Last Updated on February 17, 2018 by Dishan M. Francis
When we talk about active directory we refer it as one service but AD DS attached to many other components as well. DNS, Group Policies, SYSVOL replication are few example for this. Each of these components need to operate well in order to run healthy active directory environment. It doesn’t come easy, its involve with investment on resources, time and skills. In Active Directory Service, the core values are centralized identity management, authentication and authorization capabilities. All these extra components make it easy to archive its core values but same time it also opens up risks such as dependencies and security. Failure or compromise of these components/service will make impact on entire active directory infrastructure.
Microsoft Windows Core and Nano Servers also count as “Operating Systems”. These doesn’t have fancy GUIs, sparkly applications running. But it is still doing the job of operating system. It allows users to build it from scratch according to their requirements. It also increases the server up time (less updates), reliability, performance and security. Soon after Microsoft releases the First Active Directory version, there were conversation start specially from application developers by requesting a version with pure LDAP capabilities. They wanted to element all these dependencies and management requirements, so they can focus on application development upon core AD functions. After windows server 2003, Microsoft releases Active Directory Application Mode (ADAM) which allowed administrators to run “cut down” version of active directory without group policies, Kerberos, file replication etc. It can run on desktop computer or member server similar to any other windows service. Same time it was providing all core values of Active Directory Service. With Windows server 2008, Microsoft renamed it to “Active Directory Lightweight Directory Services” and allow to install the role using Server Manager. This version provided more control and visibility to administrators to deploy and managed LDS instances. This was continued with all the AD DS versions after that and included in windows server 2016 too.
In Windows server 2016 Operating system, it can install using Server Manager. in order to install LDS, User need to log in with local administrator privileges.
Once log in to the Server Manager, click on Add Roles and Features. Then follow the wizard and select Active Directory Lightweight Directory Services under server roles and proceed with the enabling the role.
Once the role is installed, click on Post-Deployment Configuration wizard in Server Manager. LDS can setup two way. One is as a unique instance and other one as a replica of an existing instance. Replica option is similar to clone copy of an existing instance. This is useful especially in development environment where engineers can maintain number of application versions.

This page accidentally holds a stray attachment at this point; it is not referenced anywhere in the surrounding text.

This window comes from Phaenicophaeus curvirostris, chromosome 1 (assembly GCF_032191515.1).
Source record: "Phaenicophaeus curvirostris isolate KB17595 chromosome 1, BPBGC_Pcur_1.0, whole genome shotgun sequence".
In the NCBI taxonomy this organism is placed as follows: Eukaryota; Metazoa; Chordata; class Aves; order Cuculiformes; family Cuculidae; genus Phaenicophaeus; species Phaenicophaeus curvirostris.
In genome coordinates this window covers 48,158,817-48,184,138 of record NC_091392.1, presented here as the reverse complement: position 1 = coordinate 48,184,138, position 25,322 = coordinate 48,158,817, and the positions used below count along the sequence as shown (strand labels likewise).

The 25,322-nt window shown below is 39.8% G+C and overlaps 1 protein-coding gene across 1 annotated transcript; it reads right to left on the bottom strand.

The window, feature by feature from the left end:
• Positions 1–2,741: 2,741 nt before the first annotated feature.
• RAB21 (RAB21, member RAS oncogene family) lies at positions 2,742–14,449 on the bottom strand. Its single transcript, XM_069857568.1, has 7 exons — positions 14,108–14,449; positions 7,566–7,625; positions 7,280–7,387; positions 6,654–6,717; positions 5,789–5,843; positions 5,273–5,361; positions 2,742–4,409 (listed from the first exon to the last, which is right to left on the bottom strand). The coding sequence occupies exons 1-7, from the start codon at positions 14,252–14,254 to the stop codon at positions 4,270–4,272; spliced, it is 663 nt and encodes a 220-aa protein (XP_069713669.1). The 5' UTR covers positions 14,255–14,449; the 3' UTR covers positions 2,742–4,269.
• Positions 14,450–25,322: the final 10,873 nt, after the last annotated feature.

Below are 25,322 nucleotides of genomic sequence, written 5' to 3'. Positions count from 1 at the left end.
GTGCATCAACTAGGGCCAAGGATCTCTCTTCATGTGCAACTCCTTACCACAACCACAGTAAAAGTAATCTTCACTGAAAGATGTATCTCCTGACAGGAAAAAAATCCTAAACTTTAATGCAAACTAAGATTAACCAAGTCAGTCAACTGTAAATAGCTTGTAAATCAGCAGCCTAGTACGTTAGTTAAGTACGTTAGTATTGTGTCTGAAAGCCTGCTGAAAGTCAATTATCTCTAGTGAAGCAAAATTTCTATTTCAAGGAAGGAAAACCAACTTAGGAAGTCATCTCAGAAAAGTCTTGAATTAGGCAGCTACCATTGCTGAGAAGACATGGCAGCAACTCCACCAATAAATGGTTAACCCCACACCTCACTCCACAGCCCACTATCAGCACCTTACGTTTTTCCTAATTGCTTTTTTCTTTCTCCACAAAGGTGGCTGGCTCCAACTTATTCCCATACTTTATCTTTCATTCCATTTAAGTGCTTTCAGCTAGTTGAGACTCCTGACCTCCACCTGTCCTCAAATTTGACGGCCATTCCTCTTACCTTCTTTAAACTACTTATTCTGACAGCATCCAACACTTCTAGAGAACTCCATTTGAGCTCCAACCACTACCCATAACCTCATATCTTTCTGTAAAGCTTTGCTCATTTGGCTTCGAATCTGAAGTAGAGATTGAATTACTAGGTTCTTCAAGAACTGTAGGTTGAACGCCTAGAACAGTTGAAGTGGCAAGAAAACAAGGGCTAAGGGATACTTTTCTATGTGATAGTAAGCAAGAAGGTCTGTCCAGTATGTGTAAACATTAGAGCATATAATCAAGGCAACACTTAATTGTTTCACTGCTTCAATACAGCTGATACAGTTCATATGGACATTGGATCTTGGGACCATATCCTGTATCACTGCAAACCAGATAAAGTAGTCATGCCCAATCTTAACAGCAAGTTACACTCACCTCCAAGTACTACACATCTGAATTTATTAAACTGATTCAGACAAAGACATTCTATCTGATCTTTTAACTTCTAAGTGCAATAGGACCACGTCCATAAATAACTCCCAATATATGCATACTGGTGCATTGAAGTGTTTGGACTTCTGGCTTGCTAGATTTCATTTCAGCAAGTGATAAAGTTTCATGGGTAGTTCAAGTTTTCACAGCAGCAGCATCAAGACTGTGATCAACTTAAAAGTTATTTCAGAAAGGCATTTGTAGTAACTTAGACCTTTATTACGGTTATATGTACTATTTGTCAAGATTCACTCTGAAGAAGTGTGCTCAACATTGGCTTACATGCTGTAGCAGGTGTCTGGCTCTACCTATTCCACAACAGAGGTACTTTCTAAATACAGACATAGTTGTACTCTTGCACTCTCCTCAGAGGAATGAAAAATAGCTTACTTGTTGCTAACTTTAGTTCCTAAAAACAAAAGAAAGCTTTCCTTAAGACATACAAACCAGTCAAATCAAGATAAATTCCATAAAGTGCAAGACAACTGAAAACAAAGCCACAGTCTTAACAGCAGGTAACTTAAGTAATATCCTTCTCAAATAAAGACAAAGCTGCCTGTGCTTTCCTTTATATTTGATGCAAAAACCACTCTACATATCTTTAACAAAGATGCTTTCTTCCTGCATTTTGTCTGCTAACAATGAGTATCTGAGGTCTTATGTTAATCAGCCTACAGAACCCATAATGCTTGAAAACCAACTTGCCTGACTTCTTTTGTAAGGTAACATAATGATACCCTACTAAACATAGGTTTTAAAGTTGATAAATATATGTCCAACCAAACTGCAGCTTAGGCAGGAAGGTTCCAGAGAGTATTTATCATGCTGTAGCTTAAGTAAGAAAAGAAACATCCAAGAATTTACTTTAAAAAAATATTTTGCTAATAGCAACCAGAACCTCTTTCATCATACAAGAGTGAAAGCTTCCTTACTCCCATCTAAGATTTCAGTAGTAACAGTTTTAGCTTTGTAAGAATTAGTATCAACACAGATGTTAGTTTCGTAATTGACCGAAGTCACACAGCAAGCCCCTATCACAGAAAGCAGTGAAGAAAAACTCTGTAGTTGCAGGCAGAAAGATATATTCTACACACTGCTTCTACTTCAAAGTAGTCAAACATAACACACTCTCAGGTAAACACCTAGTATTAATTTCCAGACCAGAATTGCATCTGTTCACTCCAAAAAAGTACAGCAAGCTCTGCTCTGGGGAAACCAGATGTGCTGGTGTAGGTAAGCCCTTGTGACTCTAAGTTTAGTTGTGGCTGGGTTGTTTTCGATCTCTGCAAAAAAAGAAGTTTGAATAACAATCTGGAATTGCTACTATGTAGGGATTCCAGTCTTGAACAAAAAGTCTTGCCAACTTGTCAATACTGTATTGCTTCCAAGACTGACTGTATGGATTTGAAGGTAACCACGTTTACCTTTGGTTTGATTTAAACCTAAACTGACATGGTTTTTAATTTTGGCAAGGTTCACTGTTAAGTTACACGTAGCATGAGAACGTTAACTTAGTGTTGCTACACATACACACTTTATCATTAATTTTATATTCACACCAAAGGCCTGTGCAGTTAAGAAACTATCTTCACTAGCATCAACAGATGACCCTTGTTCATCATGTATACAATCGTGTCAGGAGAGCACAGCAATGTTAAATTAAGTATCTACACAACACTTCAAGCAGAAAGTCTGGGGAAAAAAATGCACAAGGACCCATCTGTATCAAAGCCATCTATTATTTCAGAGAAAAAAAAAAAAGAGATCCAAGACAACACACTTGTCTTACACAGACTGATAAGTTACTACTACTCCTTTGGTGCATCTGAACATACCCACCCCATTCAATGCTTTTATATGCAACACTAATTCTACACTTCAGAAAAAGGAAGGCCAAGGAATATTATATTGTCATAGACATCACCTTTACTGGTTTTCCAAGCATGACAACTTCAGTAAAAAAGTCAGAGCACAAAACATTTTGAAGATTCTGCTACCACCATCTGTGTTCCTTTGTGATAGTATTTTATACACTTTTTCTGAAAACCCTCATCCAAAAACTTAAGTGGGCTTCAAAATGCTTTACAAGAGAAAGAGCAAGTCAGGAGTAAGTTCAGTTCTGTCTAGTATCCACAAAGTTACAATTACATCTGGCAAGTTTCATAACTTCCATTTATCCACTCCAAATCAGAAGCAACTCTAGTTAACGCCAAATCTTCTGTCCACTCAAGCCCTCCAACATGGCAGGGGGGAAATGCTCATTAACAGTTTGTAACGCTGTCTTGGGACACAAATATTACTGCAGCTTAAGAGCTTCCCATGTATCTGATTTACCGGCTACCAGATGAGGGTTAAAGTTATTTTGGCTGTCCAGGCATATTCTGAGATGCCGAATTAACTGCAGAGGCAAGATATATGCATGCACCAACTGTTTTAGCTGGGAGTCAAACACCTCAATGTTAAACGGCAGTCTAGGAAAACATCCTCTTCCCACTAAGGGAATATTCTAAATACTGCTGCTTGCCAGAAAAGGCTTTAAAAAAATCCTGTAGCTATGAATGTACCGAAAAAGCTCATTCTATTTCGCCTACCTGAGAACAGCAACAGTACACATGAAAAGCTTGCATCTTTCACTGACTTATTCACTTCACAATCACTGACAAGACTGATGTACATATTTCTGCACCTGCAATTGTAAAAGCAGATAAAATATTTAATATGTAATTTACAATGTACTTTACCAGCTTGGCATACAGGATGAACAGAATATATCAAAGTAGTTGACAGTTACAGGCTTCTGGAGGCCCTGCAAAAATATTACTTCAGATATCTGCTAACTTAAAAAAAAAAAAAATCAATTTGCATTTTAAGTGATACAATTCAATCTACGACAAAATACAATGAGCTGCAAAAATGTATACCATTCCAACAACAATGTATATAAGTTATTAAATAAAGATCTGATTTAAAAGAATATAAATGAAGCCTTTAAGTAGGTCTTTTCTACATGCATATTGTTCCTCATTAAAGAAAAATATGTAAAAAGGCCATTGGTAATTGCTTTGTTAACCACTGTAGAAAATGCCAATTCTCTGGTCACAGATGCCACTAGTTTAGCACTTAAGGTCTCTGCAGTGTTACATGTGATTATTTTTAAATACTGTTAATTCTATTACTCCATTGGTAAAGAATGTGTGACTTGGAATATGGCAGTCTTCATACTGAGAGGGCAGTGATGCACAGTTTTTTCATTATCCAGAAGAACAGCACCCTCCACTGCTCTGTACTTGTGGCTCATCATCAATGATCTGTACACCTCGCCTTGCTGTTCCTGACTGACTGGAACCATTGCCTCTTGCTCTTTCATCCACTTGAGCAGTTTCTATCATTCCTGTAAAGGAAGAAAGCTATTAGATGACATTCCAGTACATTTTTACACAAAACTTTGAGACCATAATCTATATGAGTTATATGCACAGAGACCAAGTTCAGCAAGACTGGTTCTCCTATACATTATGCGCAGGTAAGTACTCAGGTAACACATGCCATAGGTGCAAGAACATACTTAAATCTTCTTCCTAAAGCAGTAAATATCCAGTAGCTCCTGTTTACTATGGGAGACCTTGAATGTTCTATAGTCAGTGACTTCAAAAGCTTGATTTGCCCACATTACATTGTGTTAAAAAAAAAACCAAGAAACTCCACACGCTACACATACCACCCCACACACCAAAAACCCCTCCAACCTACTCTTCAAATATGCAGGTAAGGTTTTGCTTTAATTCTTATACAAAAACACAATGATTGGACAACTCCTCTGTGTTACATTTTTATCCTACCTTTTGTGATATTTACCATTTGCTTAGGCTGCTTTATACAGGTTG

In next window, we can define name and description for the LDS instance.
In next window, we can define the LDS port. By default, LDAP port is set to 389 and SSL port is set to 636. if you running multiple instance these can be change accordingly.
After that, we can create application directory partition. This allows applications to use this partition as data repository to store application related data. If application is capable of creating partition this step is not necessary and can create relevant partition during the application deployment process. When defining the application partition name, it need to provide as distinguished name format.
Next step is to define location to store LDS data files. After that it gives option to specify service account for LDS. If its workgroup environment you can use network service account or local user account for it. if its domain environment it can be AD user account.
After that we need to define AD LDS administrator account. By default, it selects the user account that used for the installation. If needs it can change to different account or group.
Once we define the administrator account, next step is to define which LDIF file to import. It is a text file which represent data and commands which will use by LDAP instance. It can contain one or more LDIF files. These files are depending on application requirements. As example if its users’ functionalities the relevant file will be MS-User.LDF.
This will complete the AD LDS installation and once it completed we can create relevant object and manage them. There is two way to connect to it. one way is to connect using ADSI edit tool.
LDS objects also can manage using PowerShell cmdlets. It is same commands which users for AD DS and only difference is to define the DN and Server.
New-ADUser -name “tidris” -Displayname “Talib Idris” -server ‘localhost:389’ -path “CN=webapp01,DC=rebeladmin,DC=com”
The above command will create user account called tidris on local LDS instance runs on 389. Its DNS path is “CN=webapp01,DC=rebeladmin,DC=com”
Get-ADUser -Filter * -SearchBase "CN=webapp01,DC=rebeladmin,DC=com" -server ‘localhost:389’
Above command going to list all the user accounts in LDS instance CN=webapp01,DC=rebeladmin,DC=com
AD LDS also can install in desktop operating system using windows features option under Program and Features. The installation steps are similar to server version. once enabled the feature, the setup wizard can find under Administrative Tools.
This marks the end of this blog post. If you have any questions feel free to contact me on firstname.lastname@example.org also follow me on twitter @rebeladm to get updates about new blog posts.